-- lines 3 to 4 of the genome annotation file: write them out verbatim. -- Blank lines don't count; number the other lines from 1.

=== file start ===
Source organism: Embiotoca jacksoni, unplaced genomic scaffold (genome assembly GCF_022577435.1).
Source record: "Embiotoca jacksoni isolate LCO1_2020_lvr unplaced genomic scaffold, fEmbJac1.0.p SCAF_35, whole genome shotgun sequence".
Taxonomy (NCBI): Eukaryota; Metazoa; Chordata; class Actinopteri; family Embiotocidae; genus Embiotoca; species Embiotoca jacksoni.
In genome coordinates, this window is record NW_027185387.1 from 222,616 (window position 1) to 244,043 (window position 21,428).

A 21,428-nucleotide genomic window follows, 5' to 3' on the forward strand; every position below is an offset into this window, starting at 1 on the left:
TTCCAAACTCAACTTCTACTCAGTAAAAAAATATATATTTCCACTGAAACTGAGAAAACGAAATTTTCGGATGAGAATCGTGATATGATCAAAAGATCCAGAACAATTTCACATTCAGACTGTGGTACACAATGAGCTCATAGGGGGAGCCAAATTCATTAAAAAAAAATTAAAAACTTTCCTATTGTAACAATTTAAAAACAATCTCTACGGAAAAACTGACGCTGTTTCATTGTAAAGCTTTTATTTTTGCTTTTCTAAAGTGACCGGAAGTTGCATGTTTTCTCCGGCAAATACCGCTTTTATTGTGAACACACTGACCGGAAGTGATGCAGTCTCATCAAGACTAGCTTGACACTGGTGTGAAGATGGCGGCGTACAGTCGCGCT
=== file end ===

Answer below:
Taxonomy (NCBI): Eukaryota; Metazoa; Chordata; class Actinopteri; family Embiotocidae; genus Embiotoca; species Embiotoca jacksoni.
In genome coordinates, this window is record NW_027185387.1 from 222,616 (window position 1) to 244,043 (window position 21,428).